Facing criminal charges in municipal court

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Do I need a lawyer?

You must answer this question for yourself. You may either represent yourself or hire a lawyer. No other person besides you or your lawyer may represent you on your case. You may or may not qualify for a court-appointed lawyer.  The court alone can make that determination.  Once a lawyer has entered an appearance on your behalf concerning your case, your lawyer will communicate with the prosecutor in the City Attorney's Office. The prosecutor cannot speak with represented defendants without their lawyer present.

Initial appearance/Arraignment

At your initial appearance/arraignment, the Judge will advise you of your rights and explain the charges brought against you. You will be asked to enter a plea concerning the charges. The City Attorney’s Office cannot speak to you or answer questions regarding your case before you have been advised of your rights and have entered a plea.

Pretrial conference

The date for your pretrial conference will be located on the paperwork provided to you at your initial appearance/arraignment. A pretrial conference is an informal conference with the Prosecutor in the City Attorney’s Office. The pretrial conference is a Court-ordered proceeding, and non-appearance may result in a warrant being issued for your arrest. You and your lawyer are required to be present in person for this conference.  Any alleged victim involved in the case has a right to be present.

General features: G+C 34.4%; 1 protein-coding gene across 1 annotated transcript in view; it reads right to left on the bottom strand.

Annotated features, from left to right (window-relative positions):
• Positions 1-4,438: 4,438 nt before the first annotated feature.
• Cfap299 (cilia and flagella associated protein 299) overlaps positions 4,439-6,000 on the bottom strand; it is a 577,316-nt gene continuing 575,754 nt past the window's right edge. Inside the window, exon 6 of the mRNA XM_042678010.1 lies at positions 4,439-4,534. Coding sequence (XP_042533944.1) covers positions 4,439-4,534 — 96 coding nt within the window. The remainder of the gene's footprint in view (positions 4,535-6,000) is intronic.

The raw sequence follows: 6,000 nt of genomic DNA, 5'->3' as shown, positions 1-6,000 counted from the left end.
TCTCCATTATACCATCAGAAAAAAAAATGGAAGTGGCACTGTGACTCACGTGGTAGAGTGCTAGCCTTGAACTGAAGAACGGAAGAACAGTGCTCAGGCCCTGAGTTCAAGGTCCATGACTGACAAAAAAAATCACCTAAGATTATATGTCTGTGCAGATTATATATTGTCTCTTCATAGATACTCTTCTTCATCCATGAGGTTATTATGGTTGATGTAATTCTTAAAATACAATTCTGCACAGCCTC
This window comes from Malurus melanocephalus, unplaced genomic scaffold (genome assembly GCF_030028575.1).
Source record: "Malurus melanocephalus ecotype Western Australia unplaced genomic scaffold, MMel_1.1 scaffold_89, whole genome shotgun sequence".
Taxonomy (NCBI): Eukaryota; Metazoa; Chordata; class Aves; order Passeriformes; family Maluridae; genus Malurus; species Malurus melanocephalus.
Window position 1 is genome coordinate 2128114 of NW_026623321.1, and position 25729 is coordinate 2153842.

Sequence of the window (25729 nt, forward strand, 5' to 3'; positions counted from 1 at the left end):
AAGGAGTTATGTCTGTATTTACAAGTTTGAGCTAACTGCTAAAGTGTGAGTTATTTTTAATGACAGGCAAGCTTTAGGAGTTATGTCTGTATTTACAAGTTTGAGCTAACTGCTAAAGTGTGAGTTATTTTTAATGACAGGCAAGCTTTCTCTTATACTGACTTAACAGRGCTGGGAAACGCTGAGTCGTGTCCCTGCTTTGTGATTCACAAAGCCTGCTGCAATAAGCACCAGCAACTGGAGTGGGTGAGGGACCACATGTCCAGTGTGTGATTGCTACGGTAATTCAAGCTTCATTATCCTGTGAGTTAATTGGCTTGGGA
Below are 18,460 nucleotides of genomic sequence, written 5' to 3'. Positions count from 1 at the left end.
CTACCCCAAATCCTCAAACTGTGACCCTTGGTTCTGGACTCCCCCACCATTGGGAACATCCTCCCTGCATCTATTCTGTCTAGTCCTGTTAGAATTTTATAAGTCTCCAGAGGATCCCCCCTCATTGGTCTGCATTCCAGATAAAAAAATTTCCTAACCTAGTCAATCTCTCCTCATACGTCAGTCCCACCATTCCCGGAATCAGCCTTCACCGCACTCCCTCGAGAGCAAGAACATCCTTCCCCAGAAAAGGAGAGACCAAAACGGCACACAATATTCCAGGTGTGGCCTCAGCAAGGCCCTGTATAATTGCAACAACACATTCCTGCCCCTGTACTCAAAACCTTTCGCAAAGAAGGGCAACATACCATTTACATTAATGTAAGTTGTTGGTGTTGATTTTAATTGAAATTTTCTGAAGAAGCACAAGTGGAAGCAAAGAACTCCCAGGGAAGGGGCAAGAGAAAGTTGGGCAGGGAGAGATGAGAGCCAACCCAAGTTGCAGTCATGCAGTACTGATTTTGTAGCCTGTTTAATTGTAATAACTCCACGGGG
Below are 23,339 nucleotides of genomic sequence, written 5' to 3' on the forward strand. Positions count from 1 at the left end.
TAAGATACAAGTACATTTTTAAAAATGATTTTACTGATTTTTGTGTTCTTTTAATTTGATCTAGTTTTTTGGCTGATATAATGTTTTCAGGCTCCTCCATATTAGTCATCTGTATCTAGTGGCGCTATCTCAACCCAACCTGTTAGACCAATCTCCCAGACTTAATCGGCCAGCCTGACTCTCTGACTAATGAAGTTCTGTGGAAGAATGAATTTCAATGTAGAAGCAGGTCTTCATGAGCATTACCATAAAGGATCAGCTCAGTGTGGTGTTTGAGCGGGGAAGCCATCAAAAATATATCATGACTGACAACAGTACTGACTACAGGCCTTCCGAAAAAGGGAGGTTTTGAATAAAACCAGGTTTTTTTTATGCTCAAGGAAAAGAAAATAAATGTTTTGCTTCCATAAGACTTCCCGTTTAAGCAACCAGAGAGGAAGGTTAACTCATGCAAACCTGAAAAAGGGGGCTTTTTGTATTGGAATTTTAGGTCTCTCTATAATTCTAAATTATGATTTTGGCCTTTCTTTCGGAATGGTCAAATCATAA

If you have not obtained a full copy of your police report, a copy will be provided for you at the pretrial conference. The purpose of this conference is to come to a mutual agreement concerning the disposition of the charges, such as a plea agreement.

Postponing a court date

You will need to submit a written request to the court (with a copy to the City Attorney’s Office) to postpone any court date. Be sure to include your name, current contact information, the case number, and the reason for your request, together with any documentation, such as a doctor’s statement, to support your request. This is only a request – it is up to the court whether or not to grant the request.